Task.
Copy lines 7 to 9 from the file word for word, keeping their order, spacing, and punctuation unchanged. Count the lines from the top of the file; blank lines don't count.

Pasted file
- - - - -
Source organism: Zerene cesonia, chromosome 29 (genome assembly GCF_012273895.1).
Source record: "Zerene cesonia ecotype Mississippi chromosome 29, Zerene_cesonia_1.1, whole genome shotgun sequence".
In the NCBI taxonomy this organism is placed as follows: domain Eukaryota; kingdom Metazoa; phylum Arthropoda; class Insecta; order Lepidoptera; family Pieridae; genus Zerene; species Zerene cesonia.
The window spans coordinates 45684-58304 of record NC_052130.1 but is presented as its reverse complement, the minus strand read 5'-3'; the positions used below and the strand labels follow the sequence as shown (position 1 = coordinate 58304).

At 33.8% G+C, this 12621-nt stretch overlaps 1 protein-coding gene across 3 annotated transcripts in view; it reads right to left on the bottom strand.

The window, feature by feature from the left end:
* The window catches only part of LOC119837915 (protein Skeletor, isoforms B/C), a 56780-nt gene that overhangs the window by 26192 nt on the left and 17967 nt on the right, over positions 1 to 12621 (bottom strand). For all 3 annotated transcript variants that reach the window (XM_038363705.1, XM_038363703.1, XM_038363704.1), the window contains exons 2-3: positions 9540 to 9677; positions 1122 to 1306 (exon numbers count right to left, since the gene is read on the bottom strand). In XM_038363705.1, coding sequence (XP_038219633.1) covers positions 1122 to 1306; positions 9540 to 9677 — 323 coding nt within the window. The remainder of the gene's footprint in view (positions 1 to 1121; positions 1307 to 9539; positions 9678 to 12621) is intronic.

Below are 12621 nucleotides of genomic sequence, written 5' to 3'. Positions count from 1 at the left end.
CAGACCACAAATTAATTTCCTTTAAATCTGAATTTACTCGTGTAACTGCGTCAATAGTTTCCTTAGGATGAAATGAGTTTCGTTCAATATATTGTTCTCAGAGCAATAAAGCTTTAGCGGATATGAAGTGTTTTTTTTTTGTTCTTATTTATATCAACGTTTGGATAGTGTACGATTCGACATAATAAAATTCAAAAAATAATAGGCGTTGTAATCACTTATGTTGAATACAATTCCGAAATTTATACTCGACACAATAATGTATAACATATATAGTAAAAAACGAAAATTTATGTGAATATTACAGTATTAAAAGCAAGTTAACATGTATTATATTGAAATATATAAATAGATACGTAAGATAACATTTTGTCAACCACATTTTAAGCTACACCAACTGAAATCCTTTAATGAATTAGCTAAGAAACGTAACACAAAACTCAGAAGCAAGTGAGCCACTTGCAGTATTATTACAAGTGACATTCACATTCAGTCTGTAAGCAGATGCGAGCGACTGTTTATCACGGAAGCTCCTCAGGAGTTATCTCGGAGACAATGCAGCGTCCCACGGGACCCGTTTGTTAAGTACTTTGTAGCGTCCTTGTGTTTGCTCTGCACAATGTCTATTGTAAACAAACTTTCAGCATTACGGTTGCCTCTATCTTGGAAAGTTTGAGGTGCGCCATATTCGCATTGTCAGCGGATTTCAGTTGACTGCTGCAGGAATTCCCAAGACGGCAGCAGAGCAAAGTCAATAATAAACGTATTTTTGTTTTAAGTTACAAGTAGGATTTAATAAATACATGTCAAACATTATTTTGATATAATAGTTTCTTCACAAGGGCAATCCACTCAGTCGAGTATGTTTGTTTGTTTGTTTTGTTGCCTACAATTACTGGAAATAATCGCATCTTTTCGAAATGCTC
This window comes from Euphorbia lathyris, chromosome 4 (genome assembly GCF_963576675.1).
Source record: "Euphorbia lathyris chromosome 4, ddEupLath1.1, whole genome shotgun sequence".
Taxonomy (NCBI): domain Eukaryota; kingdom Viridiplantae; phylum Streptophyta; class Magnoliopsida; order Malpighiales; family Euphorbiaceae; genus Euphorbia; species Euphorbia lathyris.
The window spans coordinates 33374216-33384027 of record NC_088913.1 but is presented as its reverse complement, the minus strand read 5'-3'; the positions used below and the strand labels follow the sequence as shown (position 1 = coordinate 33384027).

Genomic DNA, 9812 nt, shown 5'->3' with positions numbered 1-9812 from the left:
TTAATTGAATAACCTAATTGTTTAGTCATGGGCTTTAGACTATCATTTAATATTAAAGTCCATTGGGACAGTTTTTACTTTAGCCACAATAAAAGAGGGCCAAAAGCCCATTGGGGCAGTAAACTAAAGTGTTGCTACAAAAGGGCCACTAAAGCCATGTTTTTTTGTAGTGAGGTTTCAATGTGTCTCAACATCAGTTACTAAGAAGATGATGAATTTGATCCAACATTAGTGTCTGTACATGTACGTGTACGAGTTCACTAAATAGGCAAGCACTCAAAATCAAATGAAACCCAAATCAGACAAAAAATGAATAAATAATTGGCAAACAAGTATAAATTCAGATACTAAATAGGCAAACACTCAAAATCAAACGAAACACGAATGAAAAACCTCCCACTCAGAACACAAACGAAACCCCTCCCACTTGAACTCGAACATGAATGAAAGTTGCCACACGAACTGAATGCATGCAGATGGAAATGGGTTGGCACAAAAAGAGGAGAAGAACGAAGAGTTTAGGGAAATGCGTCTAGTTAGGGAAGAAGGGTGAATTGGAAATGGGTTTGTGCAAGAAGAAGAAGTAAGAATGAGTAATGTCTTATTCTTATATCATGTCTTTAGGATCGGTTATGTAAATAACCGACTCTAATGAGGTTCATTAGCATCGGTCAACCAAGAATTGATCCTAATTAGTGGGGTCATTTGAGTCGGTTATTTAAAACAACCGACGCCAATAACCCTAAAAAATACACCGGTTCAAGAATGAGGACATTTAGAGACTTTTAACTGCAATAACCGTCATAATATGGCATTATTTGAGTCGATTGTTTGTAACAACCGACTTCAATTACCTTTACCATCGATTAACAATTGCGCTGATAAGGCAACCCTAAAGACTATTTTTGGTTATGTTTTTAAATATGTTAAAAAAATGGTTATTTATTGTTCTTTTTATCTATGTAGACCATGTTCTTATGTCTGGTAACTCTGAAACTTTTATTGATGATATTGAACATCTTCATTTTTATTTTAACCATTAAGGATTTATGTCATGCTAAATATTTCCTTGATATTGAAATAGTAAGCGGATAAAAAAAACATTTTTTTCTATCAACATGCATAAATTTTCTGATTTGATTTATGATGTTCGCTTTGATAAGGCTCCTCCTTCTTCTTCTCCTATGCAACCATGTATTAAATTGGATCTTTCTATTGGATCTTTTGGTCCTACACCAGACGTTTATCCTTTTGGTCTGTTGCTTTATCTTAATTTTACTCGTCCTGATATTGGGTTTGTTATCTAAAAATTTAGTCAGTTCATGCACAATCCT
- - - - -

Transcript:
* The window catches only part of LOC119837915 (protein Skeletor, isoforms B/C), a 56780-nt gene that overhangs the window by 26192 nt on the left and 17967 nt on the right, over positions 1 to 12621 (bottom strand). For all 3 annotated transcript variants that reach the window (XM_038363705.1, XM_038363703.1, XM_038363704.1), the window contains exons 2-3: positions 9540 to 9677; positions 1122 to 1306 (exon numbers count right to left, since the gene is read on the bottom strand). In XM_038363705.1, coding sequence (XP_038219633.1) covers positions 1122 to 1306; positions 9540 to 9677 — 323 coding nt within the window. The remainder of the gene's footprint in view (positions 1 to 1121; positions 1307 to 9539; positions 9678 to 12621) is intronic.

Below are 12621 nucleotides of genomic sequence, written 5' to 3'. Positions count from 1 at the left end.
CAGACCACAAATTAATTTCCTTTAAATCTGAATTTACTCGTGTAACTGCGTCAATAGTTTCCTTAGGATGAAATGAGTTTCGTTCAATATATTGTTCTCAGAGCAATAAAGCTTTAGCGGATATGAAGTGTTTTTTTTTTGTTCTTATTTATATCAACGTTTGGATAGTGTACGATTCGACATAATAAAATTCAAAAAATAATAGGCGTTGTAATCACTTATGTTGAATACAATTCCGAAATTTATACTCGACACAATAATGTATAACATATATAGTAAAAAACGAAAATTTATGTGAATATTACAGTATTAAAAGCAAGTTAACATGTATTATATTGAAATATATAAATAGATACGTAAGATAACATTTTGTCAACCACATTTTAAGCTACACCAACTGAAATCCTTTAATGAATTAGCTAAGAAACGTAACACAAAACTCAGAAGCAAGTGAGCCACTTGCAGTATTATTACAAGTGACATTCACATTCAGTCTGTAAGCAGATGCGAGCGACTGTTTATCACGGAAGCTCCTCAGGAGTTATCTCGGAGACAATGCAGCGTCCCACGGGACCCGTTTGTTAAGTACTTTGTAGCGTCCTTGTGTTTGCTCTGCACAATGTCTATTGTAAACAAACTTTCAGCATTACGGTTGCCTCTATCTTGGAAAGTTTGAGGTGCGCCATATTCGCATTGTCAGCGGATTTCAGTTGACTGCTGCAGGAATTCCCAAGACGGCAGCAGAGCAAAGTCAATAATAAACGTATTTTTGTTTTAAGTTACAAGTAGGATTTAATAAATACATGTCAAACATTATTTTGATATAATAGTTTCTTCACAAGGGCAATCCACTCAGTCGAGTATGTTTGTTTGTTTGTTTTGTTGCCTACAATTACTGGAAATAATCGCATCTTTTCGAAATGCTC